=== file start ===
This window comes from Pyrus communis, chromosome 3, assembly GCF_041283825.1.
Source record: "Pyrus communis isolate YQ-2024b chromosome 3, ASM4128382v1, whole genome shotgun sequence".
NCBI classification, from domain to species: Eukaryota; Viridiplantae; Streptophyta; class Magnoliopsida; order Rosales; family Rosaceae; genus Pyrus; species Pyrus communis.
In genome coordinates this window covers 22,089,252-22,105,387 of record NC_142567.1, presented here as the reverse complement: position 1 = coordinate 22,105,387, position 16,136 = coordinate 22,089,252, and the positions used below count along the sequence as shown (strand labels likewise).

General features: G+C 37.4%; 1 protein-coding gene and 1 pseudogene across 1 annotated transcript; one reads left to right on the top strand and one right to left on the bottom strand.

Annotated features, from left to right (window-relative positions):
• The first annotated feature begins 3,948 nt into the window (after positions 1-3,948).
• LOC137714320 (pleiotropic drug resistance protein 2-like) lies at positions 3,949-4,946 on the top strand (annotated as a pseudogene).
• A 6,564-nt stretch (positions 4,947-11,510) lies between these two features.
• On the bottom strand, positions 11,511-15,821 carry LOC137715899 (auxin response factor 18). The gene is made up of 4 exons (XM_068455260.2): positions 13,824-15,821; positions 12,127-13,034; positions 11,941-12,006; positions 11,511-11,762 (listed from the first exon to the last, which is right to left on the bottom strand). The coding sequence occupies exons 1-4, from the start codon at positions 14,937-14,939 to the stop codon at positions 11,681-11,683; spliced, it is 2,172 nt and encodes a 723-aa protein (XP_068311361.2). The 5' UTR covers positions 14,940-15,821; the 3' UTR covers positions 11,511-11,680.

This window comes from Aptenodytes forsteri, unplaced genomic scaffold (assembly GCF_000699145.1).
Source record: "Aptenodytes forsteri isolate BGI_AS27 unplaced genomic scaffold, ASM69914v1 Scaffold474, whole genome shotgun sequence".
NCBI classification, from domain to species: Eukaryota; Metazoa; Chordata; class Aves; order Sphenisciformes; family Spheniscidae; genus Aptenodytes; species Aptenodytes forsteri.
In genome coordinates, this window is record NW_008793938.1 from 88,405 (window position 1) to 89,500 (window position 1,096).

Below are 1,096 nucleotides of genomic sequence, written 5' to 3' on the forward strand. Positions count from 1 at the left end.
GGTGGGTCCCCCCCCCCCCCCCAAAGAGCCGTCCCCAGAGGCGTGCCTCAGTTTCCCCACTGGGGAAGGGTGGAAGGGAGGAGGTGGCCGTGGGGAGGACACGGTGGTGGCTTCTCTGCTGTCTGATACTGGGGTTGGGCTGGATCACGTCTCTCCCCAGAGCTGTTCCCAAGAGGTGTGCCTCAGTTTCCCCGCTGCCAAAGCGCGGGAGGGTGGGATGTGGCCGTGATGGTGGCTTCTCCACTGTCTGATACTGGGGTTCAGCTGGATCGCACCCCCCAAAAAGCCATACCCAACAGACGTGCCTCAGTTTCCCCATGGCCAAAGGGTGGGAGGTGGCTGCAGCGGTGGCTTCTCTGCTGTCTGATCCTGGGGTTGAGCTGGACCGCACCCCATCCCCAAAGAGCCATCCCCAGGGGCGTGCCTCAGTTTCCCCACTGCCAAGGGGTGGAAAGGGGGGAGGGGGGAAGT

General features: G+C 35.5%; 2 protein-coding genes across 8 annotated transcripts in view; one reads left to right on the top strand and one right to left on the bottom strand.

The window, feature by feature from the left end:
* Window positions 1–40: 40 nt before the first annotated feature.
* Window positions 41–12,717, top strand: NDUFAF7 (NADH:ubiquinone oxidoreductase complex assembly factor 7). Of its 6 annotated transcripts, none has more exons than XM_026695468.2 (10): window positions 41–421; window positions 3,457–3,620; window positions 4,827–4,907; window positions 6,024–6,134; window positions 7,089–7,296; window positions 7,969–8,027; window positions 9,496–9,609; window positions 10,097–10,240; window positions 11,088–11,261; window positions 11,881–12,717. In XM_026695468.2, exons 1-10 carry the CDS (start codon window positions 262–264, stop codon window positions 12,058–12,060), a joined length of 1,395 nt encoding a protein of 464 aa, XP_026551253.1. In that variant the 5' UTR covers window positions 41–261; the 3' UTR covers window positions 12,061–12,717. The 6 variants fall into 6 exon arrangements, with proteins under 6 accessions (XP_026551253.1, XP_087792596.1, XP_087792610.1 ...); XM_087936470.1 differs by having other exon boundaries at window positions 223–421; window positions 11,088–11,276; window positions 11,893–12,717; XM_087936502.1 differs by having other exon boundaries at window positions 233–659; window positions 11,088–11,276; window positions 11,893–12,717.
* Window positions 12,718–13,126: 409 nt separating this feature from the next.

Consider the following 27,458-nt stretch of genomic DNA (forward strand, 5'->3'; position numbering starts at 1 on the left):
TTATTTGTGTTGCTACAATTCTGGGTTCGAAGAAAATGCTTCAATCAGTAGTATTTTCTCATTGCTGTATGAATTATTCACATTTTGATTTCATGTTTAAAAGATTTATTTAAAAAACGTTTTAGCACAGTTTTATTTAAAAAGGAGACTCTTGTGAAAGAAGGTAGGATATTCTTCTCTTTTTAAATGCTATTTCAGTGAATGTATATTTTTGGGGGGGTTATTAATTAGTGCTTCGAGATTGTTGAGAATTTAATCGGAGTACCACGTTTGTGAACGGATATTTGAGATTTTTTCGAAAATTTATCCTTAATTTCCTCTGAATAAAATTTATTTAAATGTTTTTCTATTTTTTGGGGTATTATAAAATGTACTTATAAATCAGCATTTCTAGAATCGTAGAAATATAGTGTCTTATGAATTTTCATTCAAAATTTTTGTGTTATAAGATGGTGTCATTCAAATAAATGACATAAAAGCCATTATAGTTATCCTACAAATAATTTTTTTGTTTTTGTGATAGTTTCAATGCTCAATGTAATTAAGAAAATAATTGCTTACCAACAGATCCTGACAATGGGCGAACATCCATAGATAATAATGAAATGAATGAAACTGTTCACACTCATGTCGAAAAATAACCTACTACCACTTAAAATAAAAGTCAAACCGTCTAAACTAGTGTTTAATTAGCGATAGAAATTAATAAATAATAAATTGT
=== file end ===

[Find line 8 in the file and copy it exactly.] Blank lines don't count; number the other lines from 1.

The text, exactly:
• LOC137714320 (pleiotropic drug resistance protein 2-like) lies at positions 3,949-4,946 on the top strand (annotated as a pseudogene).